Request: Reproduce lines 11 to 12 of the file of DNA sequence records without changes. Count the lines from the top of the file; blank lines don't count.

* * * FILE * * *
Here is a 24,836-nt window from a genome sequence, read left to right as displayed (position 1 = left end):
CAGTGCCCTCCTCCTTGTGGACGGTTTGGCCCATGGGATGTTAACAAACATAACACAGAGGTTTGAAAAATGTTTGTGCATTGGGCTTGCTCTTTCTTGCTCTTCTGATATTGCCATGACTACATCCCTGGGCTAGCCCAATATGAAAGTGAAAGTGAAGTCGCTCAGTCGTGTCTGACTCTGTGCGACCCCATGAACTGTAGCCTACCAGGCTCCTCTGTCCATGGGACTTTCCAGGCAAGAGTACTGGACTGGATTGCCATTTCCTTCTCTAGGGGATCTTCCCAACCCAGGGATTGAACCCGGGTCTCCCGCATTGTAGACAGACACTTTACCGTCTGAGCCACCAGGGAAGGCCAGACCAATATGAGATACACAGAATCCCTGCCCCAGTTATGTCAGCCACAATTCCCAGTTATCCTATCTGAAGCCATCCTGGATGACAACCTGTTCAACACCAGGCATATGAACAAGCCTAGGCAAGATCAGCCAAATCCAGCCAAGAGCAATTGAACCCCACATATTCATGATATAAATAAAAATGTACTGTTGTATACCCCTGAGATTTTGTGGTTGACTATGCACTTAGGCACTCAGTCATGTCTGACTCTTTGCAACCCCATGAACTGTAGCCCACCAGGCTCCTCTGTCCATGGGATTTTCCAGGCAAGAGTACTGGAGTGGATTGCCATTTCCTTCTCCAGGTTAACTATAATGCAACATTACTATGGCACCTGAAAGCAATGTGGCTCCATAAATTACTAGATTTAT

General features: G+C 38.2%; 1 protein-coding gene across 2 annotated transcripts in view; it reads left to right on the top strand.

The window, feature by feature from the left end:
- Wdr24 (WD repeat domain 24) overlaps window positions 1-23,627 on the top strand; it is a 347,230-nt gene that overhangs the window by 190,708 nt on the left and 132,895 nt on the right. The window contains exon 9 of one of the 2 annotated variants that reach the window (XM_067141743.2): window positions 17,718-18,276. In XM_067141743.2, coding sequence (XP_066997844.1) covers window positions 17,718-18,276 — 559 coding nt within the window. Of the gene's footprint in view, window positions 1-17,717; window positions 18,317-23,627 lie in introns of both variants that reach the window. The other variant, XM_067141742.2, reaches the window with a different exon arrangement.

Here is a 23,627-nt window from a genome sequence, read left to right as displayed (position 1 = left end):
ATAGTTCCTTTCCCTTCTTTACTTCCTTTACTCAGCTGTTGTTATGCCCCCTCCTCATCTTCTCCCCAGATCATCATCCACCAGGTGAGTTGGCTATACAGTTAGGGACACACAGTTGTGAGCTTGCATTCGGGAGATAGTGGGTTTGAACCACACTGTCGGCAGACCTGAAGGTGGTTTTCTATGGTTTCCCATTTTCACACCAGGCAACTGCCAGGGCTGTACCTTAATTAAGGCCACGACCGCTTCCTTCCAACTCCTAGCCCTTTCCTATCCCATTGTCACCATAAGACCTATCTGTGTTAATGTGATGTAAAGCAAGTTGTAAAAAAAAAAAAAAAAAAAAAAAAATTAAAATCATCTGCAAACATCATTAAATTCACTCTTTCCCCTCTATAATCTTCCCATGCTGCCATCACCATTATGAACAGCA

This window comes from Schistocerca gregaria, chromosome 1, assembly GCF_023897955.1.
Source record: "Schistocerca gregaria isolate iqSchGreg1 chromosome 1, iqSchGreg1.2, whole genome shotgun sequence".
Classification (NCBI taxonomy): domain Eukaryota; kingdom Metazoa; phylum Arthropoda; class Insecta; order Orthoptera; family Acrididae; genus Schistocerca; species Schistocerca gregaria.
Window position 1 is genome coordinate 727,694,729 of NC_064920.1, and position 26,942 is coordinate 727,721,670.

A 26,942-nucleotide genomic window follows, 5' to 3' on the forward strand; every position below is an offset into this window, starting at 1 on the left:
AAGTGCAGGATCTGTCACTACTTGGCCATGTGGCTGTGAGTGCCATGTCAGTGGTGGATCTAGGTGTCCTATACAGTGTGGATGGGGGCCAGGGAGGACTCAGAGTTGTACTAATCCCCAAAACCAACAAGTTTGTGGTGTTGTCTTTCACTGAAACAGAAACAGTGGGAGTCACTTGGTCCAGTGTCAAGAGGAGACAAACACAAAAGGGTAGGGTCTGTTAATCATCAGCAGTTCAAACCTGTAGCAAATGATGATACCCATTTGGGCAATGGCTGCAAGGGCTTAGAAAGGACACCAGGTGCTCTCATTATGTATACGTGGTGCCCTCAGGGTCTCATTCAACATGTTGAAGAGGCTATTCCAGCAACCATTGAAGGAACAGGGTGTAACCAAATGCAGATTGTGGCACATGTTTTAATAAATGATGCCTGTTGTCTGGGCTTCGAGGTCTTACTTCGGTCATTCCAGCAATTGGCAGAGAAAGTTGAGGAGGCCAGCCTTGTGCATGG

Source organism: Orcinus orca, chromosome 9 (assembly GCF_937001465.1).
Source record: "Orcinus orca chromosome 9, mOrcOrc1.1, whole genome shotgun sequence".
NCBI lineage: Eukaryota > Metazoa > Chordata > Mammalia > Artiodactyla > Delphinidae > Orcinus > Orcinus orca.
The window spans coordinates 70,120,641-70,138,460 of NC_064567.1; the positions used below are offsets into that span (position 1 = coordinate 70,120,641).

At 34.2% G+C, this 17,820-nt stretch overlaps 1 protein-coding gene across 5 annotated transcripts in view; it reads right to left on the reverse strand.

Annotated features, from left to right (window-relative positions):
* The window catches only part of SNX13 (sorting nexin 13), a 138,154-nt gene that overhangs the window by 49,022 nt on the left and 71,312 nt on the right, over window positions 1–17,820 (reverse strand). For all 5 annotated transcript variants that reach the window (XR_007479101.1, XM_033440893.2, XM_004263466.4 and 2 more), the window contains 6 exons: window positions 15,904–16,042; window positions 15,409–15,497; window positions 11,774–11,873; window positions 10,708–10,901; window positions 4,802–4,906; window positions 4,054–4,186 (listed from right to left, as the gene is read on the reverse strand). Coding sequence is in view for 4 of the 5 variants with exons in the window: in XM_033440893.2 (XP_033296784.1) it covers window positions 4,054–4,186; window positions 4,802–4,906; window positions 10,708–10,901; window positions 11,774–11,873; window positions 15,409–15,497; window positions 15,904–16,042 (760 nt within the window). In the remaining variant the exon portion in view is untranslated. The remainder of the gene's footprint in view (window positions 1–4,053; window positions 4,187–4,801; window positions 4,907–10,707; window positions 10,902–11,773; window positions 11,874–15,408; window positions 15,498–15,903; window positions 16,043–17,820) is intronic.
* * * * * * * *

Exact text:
Window position 1 is genome coordinate 727,694,729 of NC_064920.1, and position 26,942 is coordinate 727,721,670.

A 26,942-nucleotide genomic window follows, 5' to 3' on the forward strand; every position below is an offset into this window, starting at 1 on the left: